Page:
There’s no shortage of teachers of a certain age who don’t feel particularly comfortable with tablets, smart-boards and projectors that seem to have taken over the classroom. Many yearn for the good old days of blackboards and chalk or whiteboards and markers. Quartet Kapture bridges the gap between old habits and new teaching styles by putting digital smarts into a marker that captures what’s written on a big pad of paper and can be transferred to a computer and shared with the class.
When you get down to it, Kapture is very clever and potentially useful for schools, but can cost as much as a budget projector, making it a tough sell these days. It’s great of training sessions, curriculum brainstorming and especially in instruction.
Rather than working with a smart-board or an interactive projector directly, Kapture has an electronic marker holder with a camera in its tip that tracks what’s being drawn or written on large flip charts. The data is transmitted wirelessly to a nearby computer, where it can be saved, emailed, printed and even distributed over a network.
The Kapture Starter kit I looked at sells for $400 and comes with a single marker. There are other kits that have two and three pens for group or more colorful work that sell for $700 and $900. Three pens can be used at once, making it a great platform for collaboration.
Each set comes with at least one 22.5- by 33-inch pad of paper. Look carefully and you’ll see a pattern of tiny dots in the background that help the pen to locate where the pen is on the pad and captures all the written items. The back of each page has glue on it to put the sheets up on a wall in order to review a lesson. Two 30-page pads sell for about $40 each for 30 sheets.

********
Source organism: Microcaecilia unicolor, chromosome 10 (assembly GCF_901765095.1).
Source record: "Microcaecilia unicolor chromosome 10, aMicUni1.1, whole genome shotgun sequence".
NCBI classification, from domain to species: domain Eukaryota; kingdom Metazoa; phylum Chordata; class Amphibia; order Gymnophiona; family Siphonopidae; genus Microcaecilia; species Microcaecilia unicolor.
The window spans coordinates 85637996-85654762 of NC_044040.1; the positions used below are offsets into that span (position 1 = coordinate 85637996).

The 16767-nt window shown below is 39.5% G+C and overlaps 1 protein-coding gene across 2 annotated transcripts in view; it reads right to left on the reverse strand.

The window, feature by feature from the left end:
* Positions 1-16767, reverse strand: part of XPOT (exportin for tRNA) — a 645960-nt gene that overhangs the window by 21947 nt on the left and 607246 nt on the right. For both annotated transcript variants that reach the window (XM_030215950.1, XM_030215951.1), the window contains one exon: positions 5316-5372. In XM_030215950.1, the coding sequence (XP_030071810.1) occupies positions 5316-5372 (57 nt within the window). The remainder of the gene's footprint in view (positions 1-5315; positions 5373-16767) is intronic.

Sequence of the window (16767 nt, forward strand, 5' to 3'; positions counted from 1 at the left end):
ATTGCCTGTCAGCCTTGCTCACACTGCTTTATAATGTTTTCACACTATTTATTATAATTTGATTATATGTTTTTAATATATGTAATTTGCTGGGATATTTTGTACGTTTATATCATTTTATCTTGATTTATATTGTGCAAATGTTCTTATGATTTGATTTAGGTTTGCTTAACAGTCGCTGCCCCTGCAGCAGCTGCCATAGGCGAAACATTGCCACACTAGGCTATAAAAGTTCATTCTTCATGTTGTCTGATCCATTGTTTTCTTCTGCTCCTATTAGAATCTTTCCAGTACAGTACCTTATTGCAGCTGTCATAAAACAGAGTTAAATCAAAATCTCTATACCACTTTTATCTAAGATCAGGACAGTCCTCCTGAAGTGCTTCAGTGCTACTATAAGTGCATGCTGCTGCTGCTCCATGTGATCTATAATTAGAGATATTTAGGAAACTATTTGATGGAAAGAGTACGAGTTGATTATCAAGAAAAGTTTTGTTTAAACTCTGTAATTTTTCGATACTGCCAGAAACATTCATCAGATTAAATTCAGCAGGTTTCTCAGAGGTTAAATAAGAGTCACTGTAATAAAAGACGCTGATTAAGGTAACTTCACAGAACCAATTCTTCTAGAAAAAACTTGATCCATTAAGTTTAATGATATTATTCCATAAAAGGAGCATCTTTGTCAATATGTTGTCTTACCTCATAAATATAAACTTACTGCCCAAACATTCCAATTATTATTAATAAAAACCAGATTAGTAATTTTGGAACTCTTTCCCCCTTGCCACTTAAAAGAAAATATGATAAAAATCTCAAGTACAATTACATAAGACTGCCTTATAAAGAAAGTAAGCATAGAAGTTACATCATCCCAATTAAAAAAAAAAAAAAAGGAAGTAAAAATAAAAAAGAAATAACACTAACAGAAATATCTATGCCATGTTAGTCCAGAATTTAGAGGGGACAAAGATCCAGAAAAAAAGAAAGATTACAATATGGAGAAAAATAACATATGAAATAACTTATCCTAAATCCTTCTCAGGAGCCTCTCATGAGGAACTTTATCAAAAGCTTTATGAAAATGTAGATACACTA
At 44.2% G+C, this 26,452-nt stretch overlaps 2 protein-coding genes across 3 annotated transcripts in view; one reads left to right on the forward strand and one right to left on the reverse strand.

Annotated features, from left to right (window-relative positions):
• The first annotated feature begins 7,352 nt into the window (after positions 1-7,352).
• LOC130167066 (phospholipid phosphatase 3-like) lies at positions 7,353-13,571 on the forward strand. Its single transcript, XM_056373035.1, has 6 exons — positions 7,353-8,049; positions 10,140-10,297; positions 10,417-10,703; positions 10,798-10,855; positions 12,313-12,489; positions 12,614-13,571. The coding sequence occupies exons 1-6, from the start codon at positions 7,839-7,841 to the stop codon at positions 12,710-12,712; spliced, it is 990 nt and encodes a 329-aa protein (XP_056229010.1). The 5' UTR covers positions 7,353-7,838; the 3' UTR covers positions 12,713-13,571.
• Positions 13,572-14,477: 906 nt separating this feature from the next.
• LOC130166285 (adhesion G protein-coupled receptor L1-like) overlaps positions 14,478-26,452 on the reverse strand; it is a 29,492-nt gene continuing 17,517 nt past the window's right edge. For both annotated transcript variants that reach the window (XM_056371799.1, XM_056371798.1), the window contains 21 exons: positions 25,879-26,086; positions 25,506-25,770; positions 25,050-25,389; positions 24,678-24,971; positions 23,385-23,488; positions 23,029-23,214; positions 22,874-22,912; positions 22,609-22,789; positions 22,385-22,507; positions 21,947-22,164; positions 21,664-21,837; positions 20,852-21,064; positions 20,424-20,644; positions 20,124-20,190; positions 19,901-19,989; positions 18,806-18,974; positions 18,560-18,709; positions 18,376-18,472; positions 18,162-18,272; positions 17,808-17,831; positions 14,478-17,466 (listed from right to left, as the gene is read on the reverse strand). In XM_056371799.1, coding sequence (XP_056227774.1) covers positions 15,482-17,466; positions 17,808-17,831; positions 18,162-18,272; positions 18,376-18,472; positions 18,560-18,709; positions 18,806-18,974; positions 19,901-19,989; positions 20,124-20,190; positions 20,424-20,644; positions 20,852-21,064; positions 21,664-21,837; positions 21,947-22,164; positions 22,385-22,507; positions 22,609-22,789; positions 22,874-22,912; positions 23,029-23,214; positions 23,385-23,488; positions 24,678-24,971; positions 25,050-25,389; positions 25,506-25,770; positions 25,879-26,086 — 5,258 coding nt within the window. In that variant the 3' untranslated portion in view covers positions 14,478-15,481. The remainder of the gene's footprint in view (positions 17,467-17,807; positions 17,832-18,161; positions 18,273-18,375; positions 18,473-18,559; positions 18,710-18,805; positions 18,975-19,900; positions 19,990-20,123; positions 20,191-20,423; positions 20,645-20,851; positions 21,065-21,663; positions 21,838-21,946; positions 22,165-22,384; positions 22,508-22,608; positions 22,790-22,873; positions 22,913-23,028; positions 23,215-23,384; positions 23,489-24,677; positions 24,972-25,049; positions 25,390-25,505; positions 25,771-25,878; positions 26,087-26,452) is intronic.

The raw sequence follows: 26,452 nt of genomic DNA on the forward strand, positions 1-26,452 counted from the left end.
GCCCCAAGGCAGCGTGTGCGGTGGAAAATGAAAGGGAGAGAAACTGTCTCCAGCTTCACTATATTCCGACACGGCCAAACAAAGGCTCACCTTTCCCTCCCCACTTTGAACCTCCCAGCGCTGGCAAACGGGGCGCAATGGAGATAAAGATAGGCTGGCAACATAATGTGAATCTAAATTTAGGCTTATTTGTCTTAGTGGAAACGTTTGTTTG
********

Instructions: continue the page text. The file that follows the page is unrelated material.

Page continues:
Quartet sells a variety of optional easels for between $20 and $120 to hold the pad of paper in place during a lesson. With the creative use of a binder clip, you can put the pad of paper right on any wall.
The kit came with a USB Bluetooth receiver for a computer. On the downside, the pen has a range of about 25 feet, which might turn out to be tad short for some classroom situations.
Kapture works with recent PCs and Macs and the software loads directly from the USB Bluetooth receiver in about 5 minutes. After synchronizing the pen with the Bluetooth receiver, you select the color ink you want to use and calibrate the pen with the included card; it comes with red, blue, green and black ink cartridges.
Using the pen is a bit odd at first, but soon becomes natural, although the pen’s ink doesn’t always produce a smooth unbroken line. The best bet is to write slowly. A trick I learned early on is that even with one pen, you can fool the software into thinking you have four different colored pens by taping the color calibration card whenever you want to use a different color. It takes some extra concentration because it all looks the same on the pad, but the electronic version shows the different colors.
When I finished, I was able to edit the page as well as apply notes to any set of pages. Finally, I was able to save the sequence of sheets as a .jpg image file or as .pdf Acrobat document.
Unlike the pages that LiveScribe’s Echo pen delivers that can include audio and animate the action on the page, the output of Kapture is silent and static.
The pen uses an included AAA battery. If you don’t have fingernails, grab a screwdriver to open the back to insert the battery. While you can’t plug the USB receiver directly into a projector, the host computer can be connected to a projector for instantly putting what’s written on the pad onto the big screen.
When you don’t use it for several minutes, the pen has the annoying habit of going to sleep. It’s easy, though, to wake it up by taping on the pad.
After spending years trying out touch-screen computers, smart-boards and interactive projectors, using the Kapture pad and pen was a remarkably liberating experience. It’s simpler and has a better tactile feel to it. On the downside, it’s expensive and you can’t bring up a Web site on the pad or project a map’s image to mark up. I call it a halfway step towards interactivity.
In the final analysis Kapture misses a big opportunity to appeal to its target audience with an adapter that can use a white board or chalkboard. As it is, using paper and pen is a good way to bring a modicum of interactivity to the classroom.
+ Great way for technophobes to teach digitally
+ Easy set up
+ Wireless pen
+ PC and Macs
+ Works on white boards
- No chalk or whiteboard adapter
- Short pen range